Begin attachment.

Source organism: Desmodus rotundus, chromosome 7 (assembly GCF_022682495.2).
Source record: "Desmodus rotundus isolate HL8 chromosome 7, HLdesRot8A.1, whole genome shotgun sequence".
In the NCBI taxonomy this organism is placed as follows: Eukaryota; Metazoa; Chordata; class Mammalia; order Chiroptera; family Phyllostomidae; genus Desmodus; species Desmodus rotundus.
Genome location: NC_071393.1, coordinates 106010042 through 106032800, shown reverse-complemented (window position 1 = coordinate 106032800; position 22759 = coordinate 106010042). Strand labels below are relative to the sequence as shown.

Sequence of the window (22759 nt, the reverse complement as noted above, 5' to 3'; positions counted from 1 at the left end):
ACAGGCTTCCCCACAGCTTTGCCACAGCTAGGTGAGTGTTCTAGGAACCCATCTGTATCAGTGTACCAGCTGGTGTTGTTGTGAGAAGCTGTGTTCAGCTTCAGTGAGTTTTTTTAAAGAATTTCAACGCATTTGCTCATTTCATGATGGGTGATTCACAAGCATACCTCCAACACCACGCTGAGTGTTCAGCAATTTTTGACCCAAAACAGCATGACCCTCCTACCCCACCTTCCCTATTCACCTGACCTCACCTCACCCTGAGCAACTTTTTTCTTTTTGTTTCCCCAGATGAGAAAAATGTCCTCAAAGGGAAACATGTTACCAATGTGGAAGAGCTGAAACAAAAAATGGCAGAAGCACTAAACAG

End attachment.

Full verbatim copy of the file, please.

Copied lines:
Source organism: Desmodus rotundus, chromosome 7 (assembly GCF_022682495.2).
Source record: "Desmodus rotundus isolate HL8 chromosome 7, HLdesRot8A.1, whole genome shotgun sequence".
In the NCBI taxonomy this organism is placed as follows: Eukaryota; Metazoa; Chordata; class Mammalia; order Chiroptera; family Phyllostomidae; genus Desmodus; species Desmodus rotundus.
Genome location: NC_071393.1, coordinates 106010042 through 106032800, shown reverse-complemented (window position 1 = coordinate 106032800; position 22759 = coordinate 106010042). Strand labels below are relative to the sequence as shown.

Sequence of the window (22759 nt, the reverse complement as noted above, 5' to 3'; positions counted from 1 at the left end):
ACAGGCTTCCCCACAGCTTTGCCACAGCTAGGTGAGTGTTCTAGGAACCCATCTGTATCAGTGTACCAGCTGGTGTTGTTGTGAGAAGCTGTGTTCAGCTTCAGTGAGTTTTTTTAAAGAATTTCAACGCATTTGCTCATTTCATGATGGGTGATTCACAAGCATACCTCCAACACCACGCTGAGTGTTCAGCAATTTTTGACCCAAAACAGCATGACCCTCCTACCCCACCTTCCCTATTCACCTGACCTCACCTCACCCTGAGCAACTTTTTTCTTTTTGTTTCCCCAGATGAGAAAAATGTCCTCAAAGGGAAACATGTTACCAATGTGGAAGAGCTGAAACAAAAAATGGCAGAAGCACTAAACAG